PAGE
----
That's the magic of the Monsters: they get straight into your head without pausing to tell you "what they're doing" or making a single concession to the expectations of your ears. They go off on a tangent, they quietly make gold out of lead and leave you wallowing in total awe, subsequently wondering how any band could say so much with such simple songs and ancient sentiments. A perfect example is "Kan Kill!" where Tony begins "It's getting kinda lonely here with everyone around"--while loneliness is an emotion you could find in any pretentious nu-metal or 'raw' folk song (nothing is 'raw' when compared to this utterly fatless and streamlined work of genius) ; yet the second half of the line, delivered in a mute, warbly voice, makes all the difference, separating The Stockholm Monsters from every pretender melancholic rock band in history.
They are so good that they make The Smiths look pale and Joy Division look pompous--while I certainly love both of those bands, neither of them possesses the Monsters' inimitable penchant for mind-bendingly direct and alluring songs that seem to function more like funhouses, like deceptive and intriguing creations in which you can lose your mind amidst the commingling of excitement, surprise, and intrigue.
That said, "Alma Mater" is the greatest house of mirrors ever constructed. It is a musical canvas upon which the elongated and ambivalent days of your youth are rendered simultaneously in neon color and stark neutrals; it is simply, a candle whose flame is the human condition, wafting within the darkness yet maintaining a hint of warmth, a grain of hope... "

More review: (French)

ALL AT ONCE (SINGLES 1981 - 1987) (2002)

Artwork By [Booklet Layout] - Julien Potter
Artwork By [Original Sleeve Design], Artwork By [Original Lettering] - Trevor Johnson
Mastered By - James Nice (James Nice founded LTM Publishing (Les Temps Modernes) in 1984.), Stephen Pitkethley
Engineer - Chris Jones (from Revenge, see:, Mike Johnson (tracks 08,09)
Engineer - Chris Jones (, Shan Hira (track 15)
Producer - Be Music (tracks: 2 to 11, 15, 16)
Producer - Stockholm Monsters (tracks 12-17), Martin Hannett ( and (track 01)
Written-By - Stockholm Monsters

Tracks 1 & 2 released on 7" single Fairy Tales (FAC 41) on Factory Records, February 1982.
Tracks 3 & 4 released on 7" single Happy Ever After (FAC 58) on Factory Records, August 1982. Track 5 previously unreleased remix, March 1984.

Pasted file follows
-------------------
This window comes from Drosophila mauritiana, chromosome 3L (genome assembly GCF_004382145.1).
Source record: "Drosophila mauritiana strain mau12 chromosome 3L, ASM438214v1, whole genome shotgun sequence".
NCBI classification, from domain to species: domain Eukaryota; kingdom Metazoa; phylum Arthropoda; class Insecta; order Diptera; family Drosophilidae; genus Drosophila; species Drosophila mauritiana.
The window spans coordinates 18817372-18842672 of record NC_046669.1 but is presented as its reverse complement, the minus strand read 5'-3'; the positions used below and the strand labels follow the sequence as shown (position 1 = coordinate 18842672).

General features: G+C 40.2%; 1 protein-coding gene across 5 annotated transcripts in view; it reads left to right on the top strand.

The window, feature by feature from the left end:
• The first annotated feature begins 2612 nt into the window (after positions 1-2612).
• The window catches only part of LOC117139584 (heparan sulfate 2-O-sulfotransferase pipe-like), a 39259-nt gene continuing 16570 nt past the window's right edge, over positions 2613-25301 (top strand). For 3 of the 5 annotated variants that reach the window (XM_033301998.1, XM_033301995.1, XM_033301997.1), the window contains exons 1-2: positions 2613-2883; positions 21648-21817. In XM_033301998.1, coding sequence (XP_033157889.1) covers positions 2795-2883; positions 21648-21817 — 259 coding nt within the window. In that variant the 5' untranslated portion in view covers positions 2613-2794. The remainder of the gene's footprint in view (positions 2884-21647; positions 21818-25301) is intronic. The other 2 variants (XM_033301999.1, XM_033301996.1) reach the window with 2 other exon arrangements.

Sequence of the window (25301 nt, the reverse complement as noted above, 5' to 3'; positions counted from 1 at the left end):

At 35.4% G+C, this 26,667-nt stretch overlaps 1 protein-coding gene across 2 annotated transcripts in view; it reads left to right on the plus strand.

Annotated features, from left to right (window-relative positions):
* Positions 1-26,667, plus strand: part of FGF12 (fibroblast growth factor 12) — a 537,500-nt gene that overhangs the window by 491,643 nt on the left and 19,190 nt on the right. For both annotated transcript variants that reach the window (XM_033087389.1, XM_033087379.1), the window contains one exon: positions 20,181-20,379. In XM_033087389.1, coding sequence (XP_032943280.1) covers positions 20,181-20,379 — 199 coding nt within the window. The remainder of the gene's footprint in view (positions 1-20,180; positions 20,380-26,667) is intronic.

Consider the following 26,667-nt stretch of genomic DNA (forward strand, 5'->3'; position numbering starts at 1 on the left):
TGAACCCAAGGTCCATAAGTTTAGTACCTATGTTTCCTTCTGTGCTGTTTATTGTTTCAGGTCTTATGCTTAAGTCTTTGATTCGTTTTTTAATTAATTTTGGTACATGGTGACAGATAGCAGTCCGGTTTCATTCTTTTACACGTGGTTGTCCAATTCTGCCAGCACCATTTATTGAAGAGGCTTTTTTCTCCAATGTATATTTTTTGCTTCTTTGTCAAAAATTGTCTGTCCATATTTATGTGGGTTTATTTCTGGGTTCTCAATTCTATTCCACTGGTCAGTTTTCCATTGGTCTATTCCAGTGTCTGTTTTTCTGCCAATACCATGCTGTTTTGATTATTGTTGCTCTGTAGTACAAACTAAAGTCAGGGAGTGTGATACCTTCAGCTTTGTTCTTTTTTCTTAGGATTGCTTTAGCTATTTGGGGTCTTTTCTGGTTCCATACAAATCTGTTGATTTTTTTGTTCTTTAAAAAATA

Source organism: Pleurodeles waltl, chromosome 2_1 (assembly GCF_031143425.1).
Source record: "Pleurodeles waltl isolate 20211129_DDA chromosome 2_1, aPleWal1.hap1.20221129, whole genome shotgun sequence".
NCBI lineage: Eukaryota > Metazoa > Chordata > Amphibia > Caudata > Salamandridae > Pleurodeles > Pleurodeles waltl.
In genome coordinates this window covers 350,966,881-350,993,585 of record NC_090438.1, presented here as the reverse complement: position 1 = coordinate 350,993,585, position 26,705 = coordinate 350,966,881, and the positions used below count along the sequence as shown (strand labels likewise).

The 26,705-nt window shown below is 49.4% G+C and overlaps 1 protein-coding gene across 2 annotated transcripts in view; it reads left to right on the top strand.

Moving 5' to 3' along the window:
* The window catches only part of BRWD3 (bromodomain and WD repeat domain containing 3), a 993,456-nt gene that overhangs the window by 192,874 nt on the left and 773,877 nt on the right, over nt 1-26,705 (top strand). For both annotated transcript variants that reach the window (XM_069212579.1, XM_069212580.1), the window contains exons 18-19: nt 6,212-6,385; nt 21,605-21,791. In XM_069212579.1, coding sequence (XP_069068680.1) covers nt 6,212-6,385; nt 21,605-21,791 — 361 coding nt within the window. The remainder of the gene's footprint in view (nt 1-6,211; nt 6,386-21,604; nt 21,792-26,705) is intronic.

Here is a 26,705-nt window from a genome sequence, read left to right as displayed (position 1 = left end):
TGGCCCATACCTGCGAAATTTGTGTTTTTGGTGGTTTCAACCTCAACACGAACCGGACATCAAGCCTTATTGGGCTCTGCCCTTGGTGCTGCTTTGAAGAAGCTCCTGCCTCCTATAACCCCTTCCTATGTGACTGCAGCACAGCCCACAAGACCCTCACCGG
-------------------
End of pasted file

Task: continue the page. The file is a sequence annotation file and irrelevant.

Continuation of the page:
Tracks 6, 7 & 16 released on 12" single Miss Moonlight (FBN 19) on Factory Benelux, March 1983.
Tracks 8 & 9 released on 7" single All At Once / National Pastime (FAC 107) on Factory Records, June 1984.
Tracks 10 & 11 released on 12" single How Corrupt Is Rough Trade? (FBN 46) on Factory Benelux, June 1985.
Tracks 12 to 14 released on 12" single Greetings Two (MASO 70002) on Materiali Sonori, March 1987.
Track 15 released on 12" single Partyline (FAC 146) on Factory Records, April 1987.
Track 17 is a portastudio demo of an unreleased, intended single on Factory Records, 1985.

All Be Music producer credits, as labelled on the original versions, were in fact exclusively by Peter Hook. CD mastered at Lime Tree Studios by James Nice and Stephen Pitkethley.



01 Fairy Tales (2:58)
02 Death Is Slowly Coming (3:37)
03 Happy Ever After (3:06)

04 Soft Babies (3:37)
05 Miss Moonlight (1984 Mix) (4:49)
06 The Longing (1:51)
07 Lafayette (2:31)
08 All At Once (2:54)
09 National Pastime (2:40)
10 How Corrupt Is Rough Trade? (12") (5:15)
11 Kan Kill! (12") (7:25)
12 Partyline (12") (5:50)
13 Militia (3:36)
14 Dumbstruck (3:47)
15 Partyline (12" Version) (4:15)
16 Miss Moonlight (4:52)
17 Shake It To The Bank (3:29)

Link to download:

"While The Smiths receive the majority of the attention when it comes to 80s singles bands, the relatively unknown and under-appreciated Stockholm Monsters were actually the better pop outfit, a fact to which "All at Once" brilliantly testifies. Here you get 14 stellar singles (and alternate mixes of the colossal "Partyline," the chilly "Miss Moonlight," as well as the previously unreleased demo of "Shake It To The Bank") not likely to be bested by any band in the near future. From the chimey debut "Fairy Tales" to the controversial, mind-blowing "How Corrupt Is Rough Trade?" to the earth-shaking "Militia," the Monsters display an uncanny knack for clear, disaffected songwriting, desperate sentiment, and memorable melody. Tony France's thinly wavering voice, John Rhodes' skeletal riffing, Karl France's gorgeous bass tone, the swirling horns...they all combine to brew a sublime audio stew that penetrates the ear at a nearly subconscious level. All of these songs possess a discernably thick tension (conveyed through the uniquely dramatic vocal performances of France) that threatens to tear the composition apart at any moment. Yet the Monsters miraculously hold it together, and the chaos fades into an epiphany, one moment of pure genius--the guitar solo in "Militia," the voice samples in "Kan Kill!," the desperate vocals in "Partyline," the whistling noise in the background of "Fairy Tales." This compilation is shot through with magic moments, and anyone who has not heard of the Stockholm Monsters should immediately go out and buy this, then purchase the band's sole album "Alma Mater." They are both precious gems from a lost era and lamentably bygone band: I would go so far as to say "All At Once" is the best CD I've ever purchased. It's that good."